City authorities sent a “cease and desist” letter to MonkeyParking and threatened fines of $2,500  per violation of the order. It gave the company until 11 July to stop operating in the city.

Initially resistant, the Monkey Parking has temporary shut down services while it clarifies how it can legally operate.

Are all Peer to Peer Commercial Apps Jerk Tech?

Ah, therein lies the rub! Monkey Parking and Reservation Hop are the far end of the spectrum – the worst of the worst of the Jerks, so to speak.

But Jerkdom isn’t black and white. Think of it like a sliding scale, with some companies just pushing the boundaries of what’s acceptable, while others are jumping right over the barriers.

Where exactly those barriers are isn’t exactly clear yet.

Uber

Very few Peer-to-Peer commercial Apps are more hotly debated than Uber


Since launching in San Francisco four years ago, Uber has expanded into 149 cities in 41 countries, with an app that enables users to hail a taxi with a tap of a smartphone.

The company’s latest push has been into Asia: since launching in Seoul last August, it has entered other cities including Beijing, Singapore, Bangalore and Hong Kong.

While users have embraced the convenience offered by Uber, taxi drivers are up in arms against the threat to their livelihoods. In June, taxi drivers in Berlin, Paris, London and Madrid staged a co-ordinated strike in protest against the app and a Belgian court declared Uber illegal in April.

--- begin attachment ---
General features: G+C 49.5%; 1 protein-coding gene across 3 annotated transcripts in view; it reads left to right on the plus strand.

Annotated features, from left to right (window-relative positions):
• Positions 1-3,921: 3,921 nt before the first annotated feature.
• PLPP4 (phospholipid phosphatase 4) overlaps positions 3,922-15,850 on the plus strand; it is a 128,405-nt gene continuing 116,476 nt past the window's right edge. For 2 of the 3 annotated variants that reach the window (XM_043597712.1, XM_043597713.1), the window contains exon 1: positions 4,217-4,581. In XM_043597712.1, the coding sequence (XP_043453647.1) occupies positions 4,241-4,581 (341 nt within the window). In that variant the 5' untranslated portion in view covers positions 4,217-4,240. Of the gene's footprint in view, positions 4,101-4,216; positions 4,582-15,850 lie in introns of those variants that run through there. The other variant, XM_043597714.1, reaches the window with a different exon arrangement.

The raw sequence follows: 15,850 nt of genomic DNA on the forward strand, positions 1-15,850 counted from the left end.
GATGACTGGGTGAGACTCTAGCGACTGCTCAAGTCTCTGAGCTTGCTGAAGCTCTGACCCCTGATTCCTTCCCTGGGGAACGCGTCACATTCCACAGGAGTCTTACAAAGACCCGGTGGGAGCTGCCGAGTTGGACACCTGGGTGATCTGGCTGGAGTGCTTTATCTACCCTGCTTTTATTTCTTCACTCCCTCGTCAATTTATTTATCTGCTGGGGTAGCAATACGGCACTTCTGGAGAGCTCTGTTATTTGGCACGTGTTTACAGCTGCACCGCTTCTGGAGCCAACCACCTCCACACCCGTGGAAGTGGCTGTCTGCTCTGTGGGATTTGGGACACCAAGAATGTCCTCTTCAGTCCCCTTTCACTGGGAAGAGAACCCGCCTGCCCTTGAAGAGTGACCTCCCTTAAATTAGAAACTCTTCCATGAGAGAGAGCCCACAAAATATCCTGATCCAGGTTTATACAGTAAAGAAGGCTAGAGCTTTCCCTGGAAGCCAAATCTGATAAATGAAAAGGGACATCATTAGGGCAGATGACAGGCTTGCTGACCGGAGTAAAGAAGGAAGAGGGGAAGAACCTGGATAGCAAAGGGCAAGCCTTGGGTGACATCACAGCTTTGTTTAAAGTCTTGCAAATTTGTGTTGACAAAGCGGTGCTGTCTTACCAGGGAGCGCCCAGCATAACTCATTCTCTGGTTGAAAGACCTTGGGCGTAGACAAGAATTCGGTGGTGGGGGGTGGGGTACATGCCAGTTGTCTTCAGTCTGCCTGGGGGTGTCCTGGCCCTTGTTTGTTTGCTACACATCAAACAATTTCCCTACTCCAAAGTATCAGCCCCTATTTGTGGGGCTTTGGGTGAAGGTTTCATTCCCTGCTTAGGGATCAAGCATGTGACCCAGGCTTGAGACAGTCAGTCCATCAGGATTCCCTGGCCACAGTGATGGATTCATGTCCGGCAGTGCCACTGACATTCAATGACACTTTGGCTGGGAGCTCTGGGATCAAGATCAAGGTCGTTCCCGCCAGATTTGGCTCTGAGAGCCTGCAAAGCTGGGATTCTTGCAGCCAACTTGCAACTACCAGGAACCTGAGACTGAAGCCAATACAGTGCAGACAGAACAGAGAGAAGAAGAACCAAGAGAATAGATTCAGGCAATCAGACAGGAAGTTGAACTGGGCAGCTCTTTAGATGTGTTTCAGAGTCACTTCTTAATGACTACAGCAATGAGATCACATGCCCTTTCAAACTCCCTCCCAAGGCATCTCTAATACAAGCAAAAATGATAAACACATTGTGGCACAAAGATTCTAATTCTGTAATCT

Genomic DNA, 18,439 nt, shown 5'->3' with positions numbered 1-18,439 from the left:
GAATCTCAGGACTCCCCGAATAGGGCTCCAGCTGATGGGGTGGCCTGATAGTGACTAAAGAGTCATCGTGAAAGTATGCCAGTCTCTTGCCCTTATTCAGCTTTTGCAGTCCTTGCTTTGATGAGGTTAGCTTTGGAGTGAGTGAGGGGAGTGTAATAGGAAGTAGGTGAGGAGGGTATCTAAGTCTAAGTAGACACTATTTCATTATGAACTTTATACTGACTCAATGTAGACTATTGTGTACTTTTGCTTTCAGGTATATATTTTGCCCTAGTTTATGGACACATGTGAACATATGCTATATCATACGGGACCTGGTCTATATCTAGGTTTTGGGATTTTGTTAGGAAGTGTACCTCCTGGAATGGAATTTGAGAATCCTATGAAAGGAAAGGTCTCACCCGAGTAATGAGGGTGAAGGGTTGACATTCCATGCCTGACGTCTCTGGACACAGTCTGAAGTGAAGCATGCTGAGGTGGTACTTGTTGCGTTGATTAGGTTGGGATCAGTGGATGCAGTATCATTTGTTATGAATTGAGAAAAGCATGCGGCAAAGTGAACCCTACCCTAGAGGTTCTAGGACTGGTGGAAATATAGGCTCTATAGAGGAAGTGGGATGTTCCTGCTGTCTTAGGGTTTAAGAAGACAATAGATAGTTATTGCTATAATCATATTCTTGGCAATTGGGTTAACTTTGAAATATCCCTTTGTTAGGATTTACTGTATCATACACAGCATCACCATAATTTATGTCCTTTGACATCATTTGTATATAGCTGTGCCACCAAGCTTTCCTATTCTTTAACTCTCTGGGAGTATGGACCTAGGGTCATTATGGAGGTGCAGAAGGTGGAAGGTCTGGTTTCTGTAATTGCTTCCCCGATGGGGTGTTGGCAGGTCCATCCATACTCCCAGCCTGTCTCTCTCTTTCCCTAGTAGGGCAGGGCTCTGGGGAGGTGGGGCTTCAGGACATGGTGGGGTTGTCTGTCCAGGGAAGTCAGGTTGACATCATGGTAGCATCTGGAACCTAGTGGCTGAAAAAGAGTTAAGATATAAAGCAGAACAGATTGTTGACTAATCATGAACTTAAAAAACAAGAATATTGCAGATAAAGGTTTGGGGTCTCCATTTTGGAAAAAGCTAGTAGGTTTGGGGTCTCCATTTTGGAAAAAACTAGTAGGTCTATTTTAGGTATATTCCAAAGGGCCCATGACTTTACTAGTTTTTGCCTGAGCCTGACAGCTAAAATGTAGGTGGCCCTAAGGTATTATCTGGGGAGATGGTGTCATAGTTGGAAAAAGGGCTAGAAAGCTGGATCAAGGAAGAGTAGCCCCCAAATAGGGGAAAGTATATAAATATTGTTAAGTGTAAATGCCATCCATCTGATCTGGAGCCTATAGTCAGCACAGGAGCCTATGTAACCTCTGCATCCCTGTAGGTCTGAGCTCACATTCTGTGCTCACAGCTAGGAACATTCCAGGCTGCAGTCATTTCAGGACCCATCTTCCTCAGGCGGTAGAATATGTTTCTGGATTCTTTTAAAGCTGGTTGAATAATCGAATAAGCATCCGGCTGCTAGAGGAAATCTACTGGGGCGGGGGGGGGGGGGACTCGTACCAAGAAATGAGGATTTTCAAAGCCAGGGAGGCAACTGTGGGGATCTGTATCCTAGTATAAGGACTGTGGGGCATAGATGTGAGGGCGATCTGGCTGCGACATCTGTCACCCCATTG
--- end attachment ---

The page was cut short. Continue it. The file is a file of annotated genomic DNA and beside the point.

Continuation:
In spite of this, investors have shown keen interest in Uber, making it one of the most valuable start-ups of recent years. In June it raised $1.2bn in new capital on terms that valued it at $18bn.

Seoul’s government has gone as far as to launch legal efforts to ban Uber in the country

“Uber is hurting the good people of the taxi industry,” said Kim Kyung-ho, head of the Seoul city transport department.

AirBNB

Sick of paying expensive fees for Hotels? There’s an App for that!

 

There are roughly 15,000 AirBNB “hosts” in New York and, according to the courts or the tabloids, they are scammers, pimps and updated versions of slumlords.

AirBNB itself admits there are bad apples in the system,  but the startup estimates that 87% of listings are in good faith. Other statistics suggest that professional landlords abusing the system are responsible for as many as 30% of all listings.

This App goes against a law that came into effect May of 2011 that says it’s illegal to rent full apartments for less than 30 days.

With AirBNB,  a studio apartment on a vacation rental site can go for $175 or so a night, bringing in much more than the monthly income from someone with a standard year-long lease. Plus, the hosts could basically operate like a hotel, but without all the pesky safety regulations, insurance requirements, permits, or zoning that real businesses have to deal with. Or good neighbors for that matter.

On the other hand, it can operate as a cheaper alternative to people who want to travel but can’t afford traditional accommodation.

Right now AirBNB is still functioning, but whether a few bad apples will push this App into the “Jerk Tech” category remains to be seen.

So, whether  your are a start up or an individual, try to remember your behaviours have an impact on people around you.

Don’t be a Jerk.